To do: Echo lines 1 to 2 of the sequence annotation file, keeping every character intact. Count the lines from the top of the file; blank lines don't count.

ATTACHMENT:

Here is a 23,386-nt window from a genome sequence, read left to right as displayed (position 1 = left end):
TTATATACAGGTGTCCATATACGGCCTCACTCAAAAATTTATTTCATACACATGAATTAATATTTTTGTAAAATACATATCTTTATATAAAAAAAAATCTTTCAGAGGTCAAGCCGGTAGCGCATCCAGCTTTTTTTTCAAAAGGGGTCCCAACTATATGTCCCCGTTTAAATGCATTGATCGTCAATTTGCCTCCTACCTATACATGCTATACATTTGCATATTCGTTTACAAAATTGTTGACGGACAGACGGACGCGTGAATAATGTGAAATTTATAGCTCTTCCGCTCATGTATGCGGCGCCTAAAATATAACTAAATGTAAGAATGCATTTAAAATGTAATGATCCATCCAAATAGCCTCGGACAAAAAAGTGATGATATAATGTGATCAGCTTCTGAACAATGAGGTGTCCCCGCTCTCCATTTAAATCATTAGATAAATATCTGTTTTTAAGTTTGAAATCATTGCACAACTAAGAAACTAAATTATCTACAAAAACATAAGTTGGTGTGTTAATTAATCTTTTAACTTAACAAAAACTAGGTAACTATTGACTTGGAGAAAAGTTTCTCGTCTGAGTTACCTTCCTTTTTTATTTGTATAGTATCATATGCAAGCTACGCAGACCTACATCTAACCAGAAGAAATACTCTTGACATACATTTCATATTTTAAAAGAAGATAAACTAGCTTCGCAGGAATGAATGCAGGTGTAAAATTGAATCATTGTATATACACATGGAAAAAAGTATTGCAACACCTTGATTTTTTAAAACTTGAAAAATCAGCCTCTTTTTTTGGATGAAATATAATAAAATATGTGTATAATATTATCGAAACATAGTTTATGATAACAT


Here is a 23,386-nt window from a genome sequence, read left to right as displayed (position 1 = left end):
TTATATACAGGTGTCCATATACGGCCTCACTCAAAAATTTATTTCATACACATGAATTAATATTTTTGTAAAATACATATCTTTATATAAAAAAAAATCTTTCAGAGGTCAAGCCGGTAGCGCATCCAGCTTTTTTTTCAAAAGGGGTCCCAACTATATGTCCCCGTTTAAATGCATTGATCGTCAATTTGCCTCCTACCTATACATGCTATACATTTGCATATTCGTTTACAAAATTGTTGACGGACAGACGGACGCGTGAATAATGTGAAATTTATAGCTCTTCCGCTCATGTATGCGGCGCCTAAAATATAACTAAATGTAAGAATGCATTTAAAATGTAATGATCCATCCAAATAGCCTCGGACAAAAAAGTGATGATATAATGTGATCAGCTTCTGAACAATGAGGTGTCCCCGCTCTCCATTTAAATCATTAGATAAATATCTGTTTTTAAGTTTGAAATCATTGCACAACTAAGAAACTAAATTATCTACAAAAACATAAGTTGGTGTGTTAATTAATCTTTTAACTTAACAAAAACTAGGTAACTATTGACTTGGAGAAAAGTTTCTCGTCTGAGTTACCTTCCTTTTTTATTTGTATAGTATCATATGCAAGCTACGCAGACCTACATCTAACCAGAAGAAATACTCTTGACATACATTTCATATTTTAAAAGAAGATAAACTAGCTTCGCAGGAATGAATGCAGGTGTAAAATTGAATCATTGTATATACACATGGAAAAAAGTATTGCAACACCTTGATTTTTTAAAACTTGAAAAATCAGCCTCTTTTTTTGGATGAAATATAATAAAATATGTGTATAATATTATCGAAACATAGTTTATGATAACAT